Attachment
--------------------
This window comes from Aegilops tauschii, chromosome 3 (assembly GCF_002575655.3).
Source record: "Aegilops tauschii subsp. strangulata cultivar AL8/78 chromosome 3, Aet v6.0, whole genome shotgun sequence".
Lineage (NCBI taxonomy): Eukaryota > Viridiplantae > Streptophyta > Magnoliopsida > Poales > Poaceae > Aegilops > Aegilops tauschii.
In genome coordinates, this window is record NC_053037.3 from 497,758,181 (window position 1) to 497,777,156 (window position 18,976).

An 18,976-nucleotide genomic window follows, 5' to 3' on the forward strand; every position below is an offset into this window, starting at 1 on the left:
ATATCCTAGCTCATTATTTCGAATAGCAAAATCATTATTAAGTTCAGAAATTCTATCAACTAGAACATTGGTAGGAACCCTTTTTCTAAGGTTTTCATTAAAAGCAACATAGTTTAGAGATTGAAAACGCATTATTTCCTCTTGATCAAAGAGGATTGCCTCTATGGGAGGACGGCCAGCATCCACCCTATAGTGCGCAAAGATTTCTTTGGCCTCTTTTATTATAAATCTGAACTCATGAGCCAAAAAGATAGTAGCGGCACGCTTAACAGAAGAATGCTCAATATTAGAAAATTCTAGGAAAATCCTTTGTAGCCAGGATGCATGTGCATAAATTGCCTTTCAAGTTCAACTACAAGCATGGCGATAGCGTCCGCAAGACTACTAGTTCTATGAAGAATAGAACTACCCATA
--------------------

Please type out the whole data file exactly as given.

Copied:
This window comes from Aegilops tauschii, chromosome 3 (assembly GCF_002575655.3).
Source record: "Aegilops tauschii subsp. strangulata cultivar AL8/78 chromosome 3, Aet v6.0, whole genome shotgun sequence".
Lineage (NCBI taxonomy): Eukaryota > Viridiplantae > Streptophyta > Magnoliopsida > Poales > Poaceae > Aegilops > Aegilops tauschii.
In genome coordinates, this window is record NC_053037.3 from 497,758,181 (window position 1) to 497,777,156 (window position 18,976).

An 18,976-nucleotide genomic window follows, 5' to 3' on the forward strand; every position below is an offset into this window, starting at 1 on the left:
ATATCCTAGCTCATTATTTCGAATAGCAAAATCATTATTAAGTTCAGAAATTCTATCAACTAGAACATTGGTAGGAACCCTTTTTCTAAGGTTTTCATTAAAAGCAACATAGTTTAGAGATTGAAAACGCATTATTTCCTCTTGATCAAAGAGGATTGCCTCTATGGGAGGACGGCCAGCATCCACCCTATAGTGCGCAAAGATTTCTTTGGCCTCTTTTATTATAAATCTGAACTCATGAGCCAAAAAGATAGTAGCGGCACGCTTAACAGAAGAATGCTCAATATTAGAAAATTCTAGGAAAATCCTTTGTAGCCAGGATGCATGTGCATAAATTGCCTTTCAAGTTCAACTACAAGCATGGCGATAGCGTCCGCAAGACTACTAGTTCTATGAAGAATAGAACTACCCATA